DEC Fauna Note No. 25
Status and Damage Reduction
The Silvereye is a declared pest of agriculture under theprovisions of the
Agriculture and Related ResourcesProtection Act 1976
, administered by the WesternAustralian Department of Agriculture and Food. Thisdeclaration allows for the approval and implementation of amanagement program in various areas of the state.As a native species, the Silvereye is protected under theprovisions of the
Wildlife Conservation Act 1950
,administered by the Department of Environment andConservation (DEC). Under this Act
Silvereyes can beshot on private land in accordance with an open seasonnotice without the need to obtain a damage licence fromDEC.
The area covered by the notice comprises thesouth-west land division.
Within this area Silvereyepopulations are secure and damage to agriculture is likelyto be a continual problem.Outside the open season area, a damage licence must beobtained from DEC prior to shooting. For moreinformation, contact DEC and refer to Fauna Note No. 9.Destruction of Birds to Reduce Damage. DEC, WesternAustralia.Destruction should be viewed as a last resort after all othercontrol options have been attempted. For othermanagement options see the table
Options for Reducing Damage Caused by Silvereyes
below. A strategycomprising a number of techniques will probably be neededto reduce damage caused by Silvereyes.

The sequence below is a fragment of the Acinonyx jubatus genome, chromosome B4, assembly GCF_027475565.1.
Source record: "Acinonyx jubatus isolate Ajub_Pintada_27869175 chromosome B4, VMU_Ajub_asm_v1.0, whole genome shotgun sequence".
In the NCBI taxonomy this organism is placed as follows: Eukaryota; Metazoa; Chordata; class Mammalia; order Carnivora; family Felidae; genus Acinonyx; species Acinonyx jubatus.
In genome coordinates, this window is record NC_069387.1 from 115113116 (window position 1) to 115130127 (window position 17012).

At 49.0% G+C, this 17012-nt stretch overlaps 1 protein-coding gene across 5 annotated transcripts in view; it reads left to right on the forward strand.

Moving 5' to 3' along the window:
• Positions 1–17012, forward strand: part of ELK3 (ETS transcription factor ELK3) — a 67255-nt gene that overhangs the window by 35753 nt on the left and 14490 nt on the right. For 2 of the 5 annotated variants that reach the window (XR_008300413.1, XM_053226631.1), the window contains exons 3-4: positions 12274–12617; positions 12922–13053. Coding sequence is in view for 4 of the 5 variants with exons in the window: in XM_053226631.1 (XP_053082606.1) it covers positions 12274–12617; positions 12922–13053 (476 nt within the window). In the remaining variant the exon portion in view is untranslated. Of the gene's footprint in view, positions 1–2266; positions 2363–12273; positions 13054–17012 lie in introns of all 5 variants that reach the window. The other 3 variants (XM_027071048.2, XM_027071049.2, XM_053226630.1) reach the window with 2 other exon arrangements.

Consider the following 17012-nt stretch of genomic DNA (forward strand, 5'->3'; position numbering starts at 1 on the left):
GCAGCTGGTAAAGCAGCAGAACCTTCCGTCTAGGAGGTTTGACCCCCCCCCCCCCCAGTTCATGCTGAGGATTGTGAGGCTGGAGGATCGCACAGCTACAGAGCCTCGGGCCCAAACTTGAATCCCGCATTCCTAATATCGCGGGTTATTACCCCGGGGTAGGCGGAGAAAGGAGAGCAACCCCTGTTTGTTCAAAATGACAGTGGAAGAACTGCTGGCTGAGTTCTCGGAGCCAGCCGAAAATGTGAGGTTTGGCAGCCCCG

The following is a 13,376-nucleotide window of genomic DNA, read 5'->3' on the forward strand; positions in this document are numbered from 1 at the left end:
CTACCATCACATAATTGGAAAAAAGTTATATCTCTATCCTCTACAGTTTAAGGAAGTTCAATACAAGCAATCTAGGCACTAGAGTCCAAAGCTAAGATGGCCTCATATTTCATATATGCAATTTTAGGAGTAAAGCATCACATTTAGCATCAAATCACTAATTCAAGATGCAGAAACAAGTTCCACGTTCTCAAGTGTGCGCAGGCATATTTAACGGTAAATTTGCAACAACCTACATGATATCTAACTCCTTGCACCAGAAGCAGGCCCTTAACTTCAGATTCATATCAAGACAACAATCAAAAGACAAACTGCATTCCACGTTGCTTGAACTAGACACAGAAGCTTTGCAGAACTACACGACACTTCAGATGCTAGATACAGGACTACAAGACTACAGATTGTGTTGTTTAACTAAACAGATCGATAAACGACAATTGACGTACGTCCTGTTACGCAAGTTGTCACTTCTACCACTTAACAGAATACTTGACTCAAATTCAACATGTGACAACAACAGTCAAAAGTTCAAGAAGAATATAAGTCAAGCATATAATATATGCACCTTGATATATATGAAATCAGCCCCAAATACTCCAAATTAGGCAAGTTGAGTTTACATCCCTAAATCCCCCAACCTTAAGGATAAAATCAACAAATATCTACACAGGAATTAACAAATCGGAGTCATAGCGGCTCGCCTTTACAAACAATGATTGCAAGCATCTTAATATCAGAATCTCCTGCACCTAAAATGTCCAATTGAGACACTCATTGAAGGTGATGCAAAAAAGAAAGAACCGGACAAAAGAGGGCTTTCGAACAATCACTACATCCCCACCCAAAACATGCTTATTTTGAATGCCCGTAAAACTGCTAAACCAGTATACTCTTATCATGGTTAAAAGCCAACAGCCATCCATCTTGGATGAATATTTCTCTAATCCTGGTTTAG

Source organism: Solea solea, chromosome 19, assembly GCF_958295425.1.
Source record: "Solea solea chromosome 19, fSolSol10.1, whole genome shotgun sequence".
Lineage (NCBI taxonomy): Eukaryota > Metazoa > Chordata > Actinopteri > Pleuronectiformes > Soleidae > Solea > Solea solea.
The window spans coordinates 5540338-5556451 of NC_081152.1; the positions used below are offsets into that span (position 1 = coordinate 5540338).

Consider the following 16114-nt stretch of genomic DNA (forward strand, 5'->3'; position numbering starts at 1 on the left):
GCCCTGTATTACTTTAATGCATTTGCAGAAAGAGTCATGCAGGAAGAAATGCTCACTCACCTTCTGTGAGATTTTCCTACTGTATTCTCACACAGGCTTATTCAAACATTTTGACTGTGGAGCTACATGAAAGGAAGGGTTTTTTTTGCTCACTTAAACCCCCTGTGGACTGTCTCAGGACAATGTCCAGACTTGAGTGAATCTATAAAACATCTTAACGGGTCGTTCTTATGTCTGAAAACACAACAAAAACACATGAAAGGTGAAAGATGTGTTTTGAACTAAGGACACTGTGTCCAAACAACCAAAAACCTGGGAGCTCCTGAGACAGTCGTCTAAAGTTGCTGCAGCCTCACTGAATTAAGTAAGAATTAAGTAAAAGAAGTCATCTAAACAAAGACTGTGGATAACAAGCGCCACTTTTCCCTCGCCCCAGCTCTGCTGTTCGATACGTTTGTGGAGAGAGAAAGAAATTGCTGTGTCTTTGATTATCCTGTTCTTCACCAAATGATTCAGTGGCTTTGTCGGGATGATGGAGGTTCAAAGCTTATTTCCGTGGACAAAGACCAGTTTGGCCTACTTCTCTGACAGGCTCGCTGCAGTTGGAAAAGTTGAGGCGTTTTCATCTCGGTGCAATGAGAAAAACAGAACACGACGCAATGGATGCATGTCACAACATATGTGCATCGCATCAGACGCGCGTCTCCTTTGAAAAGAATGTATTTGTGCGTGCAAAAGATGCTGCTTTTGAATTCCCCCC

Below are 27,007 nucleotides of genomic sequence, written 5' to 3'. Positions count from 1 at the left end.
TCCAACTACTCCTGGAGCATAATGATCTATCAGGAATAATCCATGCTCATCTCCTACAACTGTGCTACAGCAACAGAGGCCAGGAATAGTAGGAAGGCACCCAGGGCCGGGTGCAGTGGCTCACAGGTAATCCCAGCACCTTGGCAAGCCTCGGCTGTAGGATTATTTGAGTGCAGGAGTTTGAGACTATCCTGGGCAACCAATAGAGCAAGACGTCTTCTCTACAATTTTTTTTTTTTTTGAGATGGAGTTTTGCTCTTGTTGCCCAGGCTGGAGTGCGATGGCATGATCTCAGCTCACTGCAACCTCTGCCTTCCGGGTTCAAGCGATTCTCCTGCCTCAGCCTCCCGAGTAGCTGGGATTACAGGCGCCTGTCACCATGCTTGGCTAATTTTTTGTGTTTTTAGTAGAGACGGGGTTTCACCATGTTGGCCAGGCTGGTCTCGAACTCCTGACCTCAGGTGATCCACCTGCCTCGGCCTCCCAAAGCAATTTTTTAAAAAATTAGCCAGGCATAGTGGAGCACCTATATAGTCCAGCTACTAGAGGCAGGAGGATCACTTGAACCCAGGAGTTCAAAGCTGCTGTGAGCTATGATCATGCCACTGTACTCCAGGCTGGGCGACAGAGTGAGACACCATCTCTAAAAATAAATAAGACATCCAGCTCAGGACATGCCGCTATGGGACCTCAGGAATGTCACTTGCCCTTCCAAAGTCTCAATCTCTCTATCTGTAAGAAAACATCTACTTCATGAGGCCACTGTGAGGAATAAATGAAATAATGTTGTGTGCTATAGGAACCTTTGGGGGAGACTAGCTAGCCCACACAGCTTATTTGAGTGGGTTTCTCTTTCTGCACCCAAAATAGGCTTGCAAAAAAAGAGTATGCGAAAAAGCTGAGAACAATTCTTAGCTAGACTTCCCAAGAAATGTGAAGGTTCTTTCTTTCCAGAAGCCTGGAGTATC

Enquire with neighbours before planting to determineif Silvereyes are present and if there is a history of damage.
Plant crops in large blocks because they have a smalleredge to area ratio and may suffer less damage.Silvereyes tend to damage outside rows first and mostseverely. Plant early or late maturing varieties awayfrom crop edges.
Plant crops away from native vegetation (whichSilvereyes rely on for nest, roost sites and food) wherethey are less likely to be damaged.
Plant rows parallel to native vegetation to reducedamage levels. This way, birds cannot easily fly downrows and penetrate into the heart of the crop to feed.
Minimise water supplies near the vineyard becauseSilvereyes appear to require fresh water when eatinggrapes.
Silvereye. Birds in Backyards, Australian Museum.
Contact your local office of the Department of Environment and Conservation.See the Department’s website for the latest information:
Last updated 12 December 2007.Disclaimer
This publication may be of assistance to you but the State of WesternAustralia and its officers do not guarantee that the publication iswithout flaw of any kind or is wholly appropriate for your particularpurposes and therefore disclaims all liability for any error, loss orother consequence which may arise from you relying on anyinformation in this publication.